I am white (well I have pale pink skin)
I am British (I was born on the island of Britain and reside there now)
I am male
I am heterosexual
I have no disabilities
I have no religion but past generations of my family have belonged to various Christian denominations
I am working class (although I don’t have enough paid work to avoid poverty)
Aside from me being poor, my other attributes confer on me automatic privilege and advantages over people with darker skin, who are of non-British origin, female, gay, disabled or follow a non-Christian faith. We still live in a patriarchal society, all versions of God are male (unless you count Pagan Goddess worship – again, Pagans and witches face prejudice), and there is a ruling class. Police are proportionately much more likely to stop, arrest or kill you for being black or Asian, you are proportionately more likely to be dissed if you speak a first language other than English, Welsh or Gaelic, etc etc.
In the past 50 or so years, laws and codes of conduct have been passed which attempt to address the way these people who are traditionally lacking the privileges enjoyed by white, British, straight males. Society still has a long way to go, but increasingly there seem to be attempts to reverse these advances. More and more people are wearing their “anti-PC” attitudes as badges of honour.
By those I might accuse of bigotry, I’d be called pejoratively a “do-gooder” or “bleeding heart liberal” or even a “cultural Marxist” in addition to “politically correct”. I reject specifically the term of “liberal” – it is liberalism that permits such “anti-PC” sentiments to be aired, legitimised and unchallenged in the name of “freedom of speech”, while yes I do agree with many of Marx’s philosophies, to claim that the entire fabric of the EU, capitalist society and David Cameron and co are colluding with “cultural Marxism” as the mass child killer Anders Breivik did, and his political supporters – including UKIP and the British National Party – is thoroughly absurd.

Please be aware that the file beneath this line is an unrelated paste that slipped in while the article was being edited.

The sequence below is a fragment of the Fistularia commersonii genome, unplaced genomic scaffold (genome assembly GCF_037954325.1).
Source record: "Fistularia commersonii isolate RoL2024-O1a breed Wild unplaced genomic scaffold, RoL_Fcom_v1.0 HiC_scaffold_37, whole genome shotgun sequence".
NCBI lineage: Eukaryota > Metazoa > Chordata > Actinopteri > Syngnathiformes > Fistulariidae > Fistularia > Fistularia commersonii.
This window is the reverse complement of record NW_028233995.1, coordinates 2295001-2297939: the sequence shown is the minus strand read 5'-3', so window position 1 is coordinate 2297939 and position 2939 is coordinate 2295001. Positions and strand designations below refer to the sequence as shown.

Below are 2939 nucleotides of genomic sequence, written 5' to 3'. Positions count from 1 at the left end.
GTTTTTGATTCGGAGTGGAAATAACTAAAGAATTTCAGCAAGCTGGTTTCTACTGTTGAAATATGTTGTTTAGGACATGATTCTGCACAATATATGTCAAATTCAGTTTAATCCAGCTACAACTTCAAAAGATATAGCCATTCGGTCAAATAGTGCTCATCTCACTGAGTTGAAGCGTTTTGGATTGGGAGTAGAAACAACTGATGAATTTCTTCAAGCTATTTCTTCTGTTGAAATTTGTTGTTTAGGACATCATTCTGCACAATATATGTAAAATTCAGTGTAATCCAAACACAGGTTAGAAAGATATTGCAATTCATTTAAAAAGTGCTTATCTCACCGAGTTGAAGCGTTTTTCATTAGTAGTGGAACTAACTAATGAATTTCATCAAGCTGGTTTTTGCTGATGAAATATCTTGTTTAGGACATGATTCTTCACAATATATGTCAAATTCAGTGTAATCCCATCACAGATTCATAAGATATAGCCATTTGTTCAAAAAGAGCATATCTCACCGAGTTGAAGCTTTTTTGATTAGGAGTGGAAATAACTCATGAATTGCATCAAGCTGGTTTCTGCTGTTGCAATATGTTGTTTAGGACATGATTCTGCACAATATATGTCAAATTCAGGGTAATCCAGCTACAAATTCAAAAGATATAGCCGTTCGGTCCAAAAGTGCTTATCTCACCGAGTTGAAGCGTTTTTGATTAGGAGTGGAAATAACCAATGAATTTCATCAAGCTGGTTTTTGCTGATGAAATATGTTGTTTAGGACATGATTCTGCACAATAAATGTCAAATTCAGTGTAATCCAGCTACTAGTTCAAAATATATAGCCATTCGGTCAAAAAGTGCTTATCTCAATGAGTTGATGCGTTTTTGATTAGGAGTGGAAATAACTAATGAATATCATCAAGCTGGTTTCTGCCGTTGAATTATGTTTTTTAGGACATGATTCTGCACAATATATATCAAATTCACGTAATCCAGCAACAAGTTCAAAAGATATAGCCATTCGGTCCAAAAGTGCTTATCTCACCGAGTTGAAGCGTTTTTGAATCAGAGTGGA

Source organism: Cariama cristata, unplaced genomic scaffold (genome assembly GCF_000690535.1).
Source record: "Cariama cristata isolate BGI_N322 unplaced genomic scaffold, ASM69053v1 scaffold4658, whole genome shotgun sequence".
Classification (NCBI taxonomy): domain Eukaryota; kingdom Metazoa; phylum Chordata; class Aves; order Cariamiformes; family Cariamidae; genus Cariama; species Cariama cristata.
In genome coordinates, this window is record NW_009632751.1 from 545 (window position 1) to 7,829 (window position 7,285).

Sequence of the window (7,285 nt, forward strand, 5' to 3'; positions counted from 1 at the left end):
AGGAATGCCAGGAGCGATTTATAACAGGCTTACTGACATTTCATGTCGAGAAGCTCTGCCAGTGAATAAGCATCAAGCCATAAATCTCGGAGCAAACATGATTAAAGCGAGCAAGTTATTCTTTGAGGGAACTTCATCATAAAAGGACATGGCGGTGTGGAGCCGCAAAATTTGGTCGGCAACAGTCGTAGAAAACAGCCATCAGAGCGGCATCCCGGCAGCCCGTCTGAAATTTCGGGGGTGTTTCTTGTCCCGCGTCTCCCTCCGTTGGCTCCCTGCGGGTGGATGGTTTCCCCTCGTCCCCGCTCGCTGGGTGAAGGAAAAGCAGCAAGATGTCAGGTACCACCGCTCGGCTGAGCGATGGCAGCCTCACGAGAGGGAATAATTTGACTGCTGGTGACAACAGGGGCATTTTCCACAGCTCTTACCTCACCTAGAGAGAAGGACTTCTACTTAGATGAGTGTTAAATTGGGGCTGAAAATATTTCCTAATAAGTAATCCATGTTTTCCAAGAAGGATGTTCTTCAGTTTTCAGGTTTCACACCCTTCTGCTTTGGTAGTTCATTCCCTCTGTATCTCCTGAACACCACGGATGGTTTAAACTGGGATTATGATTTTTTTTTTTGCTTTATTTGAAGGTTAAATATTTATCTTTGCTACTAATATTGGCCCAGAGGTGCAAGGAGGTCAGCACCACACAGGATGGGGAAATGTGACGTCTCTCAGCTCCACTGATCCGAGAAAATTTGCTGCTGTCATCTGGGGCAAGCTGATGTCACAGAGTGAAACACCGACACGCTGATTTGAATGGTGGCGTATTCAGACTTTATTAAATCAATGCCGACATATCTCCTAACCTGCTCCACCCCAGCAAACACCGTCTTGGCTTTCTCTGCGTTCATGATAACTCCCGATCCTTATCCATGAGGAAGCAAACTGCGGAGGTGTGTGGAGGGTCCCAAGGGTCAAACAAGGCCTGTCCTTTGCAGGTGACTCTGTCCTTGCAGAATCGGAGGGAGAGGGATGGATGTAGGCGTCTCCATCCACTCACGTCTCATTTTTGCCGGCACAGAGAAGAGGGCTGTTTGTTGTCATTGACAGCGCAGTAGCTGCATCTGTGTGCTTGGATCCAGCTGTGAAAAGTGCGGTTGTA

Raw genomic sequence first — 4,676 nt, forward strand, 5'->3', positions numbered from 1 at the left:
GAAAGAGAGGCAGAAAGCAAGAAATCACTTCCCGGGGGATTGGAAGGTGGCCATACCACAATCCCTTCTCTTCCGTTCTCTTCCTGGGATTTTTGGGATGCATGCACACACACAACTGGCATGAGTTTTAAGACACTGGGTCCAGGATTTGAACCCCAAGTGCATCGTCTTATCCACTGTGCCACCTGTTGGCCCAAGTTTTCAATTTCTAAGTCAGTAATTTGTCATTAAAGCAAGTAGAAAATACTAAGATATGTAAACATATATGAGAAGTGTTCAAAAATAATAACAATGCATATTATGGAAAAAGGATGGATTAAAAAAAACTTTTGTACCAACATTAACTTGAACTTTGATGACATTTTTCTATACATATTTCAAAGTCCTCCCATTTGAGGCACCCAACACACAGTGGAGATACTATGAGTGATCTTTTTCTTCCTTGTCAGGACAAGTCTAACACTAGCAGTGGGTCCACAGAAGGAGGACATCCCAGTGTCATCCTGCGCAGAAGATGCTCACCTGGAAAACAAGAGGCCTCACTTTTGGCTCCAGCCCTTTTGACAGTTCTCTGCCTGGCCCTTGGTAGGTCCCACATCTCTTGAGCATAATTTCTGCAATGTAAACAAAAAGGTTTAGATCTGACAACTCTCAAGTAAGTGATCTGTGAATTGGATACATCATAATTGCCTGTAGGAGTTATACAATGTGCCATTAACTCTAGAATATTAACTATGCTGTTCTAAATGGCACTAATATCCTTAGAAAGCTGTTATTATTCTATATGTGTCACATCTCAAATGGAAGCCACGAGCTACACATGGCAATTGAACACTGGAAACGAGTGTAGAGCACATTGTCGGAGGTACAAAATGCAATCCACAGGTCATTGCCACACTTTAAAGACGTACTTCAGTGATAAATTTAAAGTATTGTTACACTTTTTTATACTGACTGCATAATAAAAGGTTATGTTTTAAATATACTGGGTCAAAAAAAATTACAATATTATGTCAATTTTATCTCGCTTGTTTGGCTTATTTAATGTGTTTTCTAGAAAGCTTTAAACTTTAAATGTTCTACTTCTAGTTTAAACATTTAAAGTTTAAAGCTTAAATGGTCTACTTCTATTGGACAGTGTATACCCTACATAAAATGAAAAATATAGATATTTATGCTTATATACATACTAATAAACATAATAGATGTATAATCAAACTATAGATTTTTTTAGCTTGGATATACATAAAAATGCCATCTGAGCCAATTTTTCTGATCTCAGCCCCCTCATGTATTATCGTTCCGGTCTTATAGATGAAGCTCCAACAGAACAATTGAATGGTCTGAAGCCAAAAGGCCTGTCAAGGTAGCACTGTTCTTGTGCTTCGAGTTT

I believe any ‘positive discrimination’ designed to put these people on an egalitarian footing, is welcome and democratic, moral codes promoting common decency and mutual aid.
I believe attacks on these groups of people, however mild or extreme – whether just accidental, casual banter or deliberate chauvinism or racism – must be called out, exposed and opposed.
And because of my skin colour, nationality, gender, sexual orientation etc, to see things from the perspective of those within other, less privileged groups, is impossible. Some black people have reclaimed the word “nigger” to address each other, gay people use “queer” to define themselves, and so on, but for me to use such words is justifiably wrong.
According to Wikipedia, the term politically correct was originally used by Communist Party members in the 1950s to (often jokingly) chastise their comrades from deviating from the Party line. In the 1980s the term began to gain currency as a backlash against those upholding the rights of less privileged groups. Tabloids and the BBC spread stories about a playgroup changing the words of “Baa baa black sheep” to “rainbow sheep” – apparently this did happen, but not for any political reason whatsoever – plus many blatantly untrue and ridiculous stories, such as black bin liners being banned in Hackney, and that increasingly prevalent story, Christmas banned because it upsets Muslims.
If you are white and British, to claim that any positive discrimination which means extra allowances are made for these other groups (let’s leave aside gender for a sec – although women in equivalent executive positions to men are on average paid 20% less), means white, British people are being unfairly discriminated against is ridiculous. The discrimination, if it does exist, is entirely fair.
I have rushed this blog, and not made it look pretty or fleshed out my argument much due to time constraints (I may edit and improve on it later) but suffice to say I believe that “political correctness” has NOTHING to do with politics, but is merely a byword for “common decency”.
Now instead of getting upset when someone exposes your bigotry – and let’s face it, I could be in some ways bigoted without realising it or meaning to be because of my privileged set of circumstances – can we work towards acknowledging it and trying to amend it, instead of attacking this false notion of “political correctness”?
We should be striving for unity – 99% of us are getting done over by the richest 1%. The elite love to see us fighting – Jeremy Clarkson positively encourages it. And if that observation is classist – then so be it! Down with hierarchy, down with prejudice!
From a po-faced do-gooder.